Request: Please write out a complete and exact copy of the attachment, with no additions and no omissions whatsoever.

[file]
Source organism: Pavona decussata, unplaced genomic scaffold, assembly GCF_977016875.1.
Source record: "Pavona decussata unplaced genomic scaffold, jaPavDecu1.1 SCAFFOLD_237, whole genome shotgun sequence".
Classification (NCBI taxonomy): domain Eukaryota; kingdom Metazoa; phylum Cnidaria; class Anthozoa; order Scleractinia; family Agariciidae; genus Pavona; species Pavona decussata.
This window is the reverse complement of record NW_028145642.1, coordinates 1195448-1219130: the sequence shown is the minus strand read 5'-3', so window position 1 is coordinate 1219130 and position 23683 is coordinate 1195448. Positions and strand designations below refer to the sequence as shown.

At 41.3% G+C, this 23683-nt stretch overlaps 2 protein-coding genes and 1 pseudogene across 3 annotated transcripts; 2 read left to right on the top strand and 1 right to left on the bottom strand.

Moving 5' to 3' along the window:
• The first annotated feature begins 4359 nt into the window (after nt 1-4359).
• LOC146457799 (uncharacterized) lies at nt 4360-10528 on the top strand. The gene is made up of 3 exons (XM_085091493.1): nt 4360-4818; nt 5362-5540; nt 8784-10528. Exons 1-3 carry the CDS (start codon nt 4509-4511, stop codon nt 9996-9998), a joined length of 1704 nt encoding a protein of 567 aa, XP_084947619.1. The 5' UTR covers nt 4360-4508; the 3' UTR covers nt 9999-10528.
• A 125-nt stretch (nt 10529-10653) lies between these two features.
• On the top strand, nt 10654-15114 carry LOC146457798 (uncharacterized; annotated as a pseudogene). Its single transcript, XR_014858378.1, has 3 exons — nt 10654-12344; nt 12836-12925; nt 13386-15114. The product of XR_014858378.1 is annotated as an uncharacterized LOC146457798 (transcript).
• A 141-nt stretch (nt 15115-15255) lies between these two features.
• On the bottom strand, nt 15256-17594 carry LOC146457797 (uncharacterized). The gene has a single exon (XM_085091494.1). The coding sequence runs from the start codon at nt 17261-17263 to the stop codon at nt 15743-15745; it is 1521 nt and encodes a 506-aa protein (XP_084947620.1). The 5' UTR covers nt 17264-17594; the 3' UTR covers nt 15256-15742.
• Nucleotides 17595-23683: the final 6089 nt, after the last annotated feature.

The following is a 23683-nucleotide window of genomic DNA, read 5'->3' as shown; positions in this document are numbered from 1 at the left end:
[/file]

Source organism: Pavona decussata, unplaced genomic scaffold, assembly GCF_977016875.1.
Source record: "Pavona decussata unplaced genomic scaffold, jaPavDecu1.1 SCAFFOLD_237, whole genome shotgun sequence".
Classification (NCBI taxonomy): domain Eukaryota; kingdom Metazoa; phylum Cnidaria; class Anthozoa; order Scleractinia; family Agariciidae; genus Pavona; species Pavona decussata.
This window is the reverse complement of record NW_028145642.1, coordinates 1195448-1219130: the sequence shown is the minus strand read 5'-3', so window position 1 is coordinate 1219130 and position 23683 is coordinate 1195448. Positions and strand designations below refer to the sequence as shown.

At 41.3% G+C, this 23683-nt stretch overlaps 2 protein-coding genes and 1 pseudogene across 3 annotated transcripts; 2 read left to right on the top strand and 1 right to left on the bottom strand.

Moving 5' to 3' along the window:
• The first annotated feature begins 4359 nt into the window (after nt 1-4359).
• LOC146457799 (uncharacterized) lies at nt 4360-10528 on the top strand. The gene is made up of 3 exons (XM_085091493.1): nt 4360-4818; nt 5362-5540; nt 8784-10528. Exons 1-3 carry the CDS (start codon nt 4509-4511, stop codon nt 9996-9998), a joined length of 1704 nt encoding a protein of 567 aa, XP_084947619.1. The 5' UTR covers nt 4360-4508; the 3' UTR covers nt 9999-10528.
• A 125-nt stretch (nt 10529-10653) lies between these two features.
• On the top strand, nt 10654-15114 carry LOC146457798 (uncharacterized; annotated as a pseudogene). Its single transcript, XR_014858378.1, has 3 exons — nt 10654-12344; nt 12836-12925; nt 13386-15114. The product of XR_014858378.1 is annotated as an uncharacterized LOC146457798 (transcript).
• A 141-nt stretch (nt 15115-15255) lies between these two features.
• On the bottom strand, nt 15256-17594 carry LOC146457797 (uncharacterized). The gene has a single exon (XM_085091494.1). The coding sequence runs from the start codon at nt 17261-17263 to the stop codon at nt 15743-15745; it is 1521 nt and encodes a 506-aa protein (XP_084947620.1). The 5' UTR covers nt 17264-17594; the 3' UTR covers nt 15256-15742.
• Nucleotides 17595-23683: the final 6089 nt, after the last annotated feature.

The following is a 23683-nucleotide window of genomic DNA, read 5'->3' as shown; positions in this document are numbered from 1 at the left end: